Tuesday, April 24, 2018




Rich likes to find photos of the girls when they were babies and hang them up in the kitchen somewhere, on the side of the fridge or wedged into the outdated phone jack on the wall.  There's one now next to the message center with the three of them dressed in pink, sitting on our bed.  They're nine months old, full of smiles and I sometimes wish for them to be babies again.

There's just so much growing going on right now.  This is when it gets scary.  (I'm sure it will get even scarier too.)  When they really start to grow up.  No longer little kids, but not yet teenagers.  I always feel a bit emotional this time of year, around their birthday.

I keep referring back to very wise words from another stillbirth mom.  We should love watching our children, who are here, grow because we have babies who will always remain babies.  And she's correct.  What a blessing to watch healthy children grow up.  Not everyone is this lucky.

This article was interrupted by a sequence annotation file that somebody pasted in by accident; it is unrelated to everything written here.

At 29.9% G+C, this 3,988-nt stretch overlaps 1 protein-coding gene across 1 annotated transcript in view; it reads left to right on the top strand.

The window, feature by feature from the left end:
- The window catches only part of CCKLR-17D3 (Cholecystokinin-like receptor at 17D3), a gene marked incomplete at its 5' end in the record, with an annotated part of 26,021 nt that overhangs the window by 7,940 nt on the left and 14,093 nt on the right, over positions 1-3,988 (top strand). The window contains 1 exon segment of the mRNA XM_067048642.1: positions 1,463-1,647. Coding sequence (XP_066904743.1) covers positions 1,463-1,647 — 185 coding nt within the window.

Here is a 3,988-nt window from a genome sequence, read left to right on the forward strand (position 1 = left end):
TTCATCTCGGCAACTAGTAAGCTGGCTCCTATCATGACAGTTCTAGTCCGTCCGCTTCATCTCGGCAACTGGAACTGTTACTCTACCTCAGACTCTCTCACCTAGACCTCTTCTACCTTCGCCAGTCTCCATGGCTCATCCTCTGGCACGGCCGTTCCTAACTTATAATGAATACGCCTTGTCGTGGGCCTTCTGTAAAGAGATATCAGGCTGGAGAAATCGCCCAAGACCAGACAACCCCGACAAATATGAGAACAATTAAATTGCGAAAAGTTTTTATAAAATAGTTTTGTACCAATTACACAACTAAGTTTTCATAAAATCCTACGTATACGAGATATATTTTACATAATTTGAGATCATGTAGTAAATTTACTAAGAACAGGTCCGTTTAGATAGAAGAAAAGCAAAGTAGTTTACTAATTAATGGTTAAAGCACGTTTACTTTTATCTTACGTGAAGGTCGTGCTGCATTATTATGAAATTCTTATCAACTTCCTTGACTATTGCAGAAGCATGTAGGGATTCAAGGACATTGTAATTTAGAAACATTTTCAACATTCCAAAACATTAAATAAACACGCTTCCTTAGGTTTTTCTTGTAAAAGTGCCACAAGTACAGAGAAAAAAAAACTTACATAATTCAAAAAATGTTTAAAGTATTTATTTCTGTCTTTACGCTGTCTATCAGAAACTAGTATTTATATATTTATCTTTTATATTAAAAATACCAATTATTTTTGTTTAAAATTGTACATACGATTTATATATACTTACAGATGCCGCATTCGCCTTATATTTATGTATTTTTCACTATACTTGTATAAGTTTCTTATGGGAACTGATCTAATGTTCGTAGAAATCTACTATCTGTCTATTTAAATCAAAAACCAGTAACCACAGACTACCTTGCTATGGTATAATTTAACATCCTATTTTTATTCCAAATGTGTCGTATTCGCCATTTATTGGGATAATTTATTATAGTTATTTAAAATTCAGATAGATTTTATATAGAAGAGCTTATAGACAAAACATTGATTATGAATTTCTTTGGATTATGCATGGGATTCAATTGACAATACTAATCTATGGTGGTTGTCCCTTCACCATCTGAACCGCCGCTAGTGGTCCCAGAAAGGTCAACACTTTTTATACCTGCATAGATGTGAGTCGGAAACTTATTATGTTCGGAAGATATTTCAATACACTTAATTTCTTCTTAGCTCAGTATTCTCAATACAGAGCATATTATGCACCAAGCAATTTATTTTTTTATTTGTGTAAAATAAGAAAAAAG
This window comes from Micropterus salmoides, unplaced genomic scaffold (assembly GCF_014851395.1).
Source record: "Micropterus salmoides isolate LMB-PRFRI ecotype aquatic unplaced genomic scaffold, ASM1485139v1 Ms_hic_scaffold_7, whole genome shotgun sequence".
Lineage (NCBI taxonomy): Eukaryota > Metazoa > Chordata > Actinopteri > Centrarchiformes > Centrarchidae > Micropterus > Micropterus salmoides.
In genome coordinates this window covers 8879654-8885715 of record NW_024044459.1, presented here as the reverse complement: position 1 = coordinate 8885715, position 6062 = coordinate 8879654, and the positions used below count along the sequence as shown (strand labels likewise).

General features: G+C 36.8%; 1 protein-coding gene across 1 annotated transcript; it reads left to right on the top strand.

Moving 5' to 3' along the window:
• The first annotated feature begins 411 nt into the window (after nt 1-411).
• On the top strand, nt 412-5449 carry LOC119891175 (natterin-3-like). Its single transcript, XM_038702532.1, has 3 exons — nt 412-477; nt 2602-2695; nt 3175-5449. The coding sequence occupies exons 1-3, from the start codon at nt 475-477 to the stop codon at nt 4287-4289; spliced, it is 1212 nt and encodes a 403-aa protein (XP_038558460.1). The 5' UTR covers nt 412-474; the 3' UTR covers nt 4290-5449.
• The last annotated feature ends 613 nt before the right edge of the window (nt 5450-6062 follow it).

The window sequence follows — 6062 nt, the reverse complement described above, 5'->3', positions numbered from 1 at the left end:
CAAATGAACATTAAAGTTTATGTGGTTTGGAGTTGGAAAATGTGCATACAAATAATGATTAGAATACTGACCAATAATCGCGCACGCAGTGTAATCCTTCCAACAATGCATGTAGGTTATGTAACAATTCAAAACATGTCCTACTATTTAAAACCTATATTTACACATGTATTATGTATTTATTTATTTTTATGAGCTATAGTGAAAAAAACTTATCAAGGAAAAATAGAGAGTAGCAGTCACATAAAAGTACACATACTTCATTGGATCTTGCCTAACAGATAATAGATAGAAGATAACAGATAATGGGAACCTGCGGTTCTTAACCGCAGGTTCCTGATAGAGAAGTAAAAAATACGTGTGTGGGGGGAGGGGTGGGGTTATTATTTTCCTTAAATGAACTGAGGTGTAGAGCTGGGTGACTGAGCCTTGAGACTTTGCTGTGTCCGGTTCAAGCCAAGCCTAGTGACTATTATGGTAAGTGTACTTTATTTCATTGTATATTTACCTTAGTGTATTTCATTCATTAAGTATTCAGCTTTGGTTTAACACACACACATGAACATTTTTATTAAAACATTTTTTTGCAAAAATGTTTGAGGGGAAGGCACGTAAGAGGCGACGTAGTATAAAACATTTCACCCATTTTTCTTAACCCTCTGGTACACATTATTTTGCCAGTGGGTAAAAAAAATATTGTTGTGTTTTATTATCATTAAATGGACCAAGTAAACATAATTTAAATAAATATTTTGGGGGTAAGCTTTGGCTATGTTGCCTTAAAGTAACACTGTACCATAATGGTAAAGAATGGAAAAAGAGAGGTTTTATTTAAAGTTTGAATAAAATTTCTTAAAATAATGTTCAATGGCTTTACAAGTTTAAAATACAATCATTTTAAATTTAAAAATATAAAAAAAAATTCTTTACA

Back to when the girls were babies for a second.  Man, that was rough and I sometimes feel like I missed out a bit because of how difficult that time was.  But what do I know?  Well, that's all I know.  I don't know what it's like to have singletons.

When I had the girls at the pediatrician for their well visit last week, we all started off in the same room.  Emily was the first one to finish up with the nurse so the NP took her into another room for her exam.  Emily came back in a short while later and proudly stated, "Mommy, I grew two and a half inches."

They still call me Mommy.

So while I do often wish I could hold them as little babies again, I'm enjoying this age.  It's easy to forget having to climb into the back of the van to buckle and unbuckle three babies, and then three toddlers.  We move around much quicker these days, with less stress on my back.  There's organized chaos now, as opposed to mass chaos.  I know the saying goes "the days are long, but the years are short" but right now the days feel extremely short to me.  They just keeping flying by.



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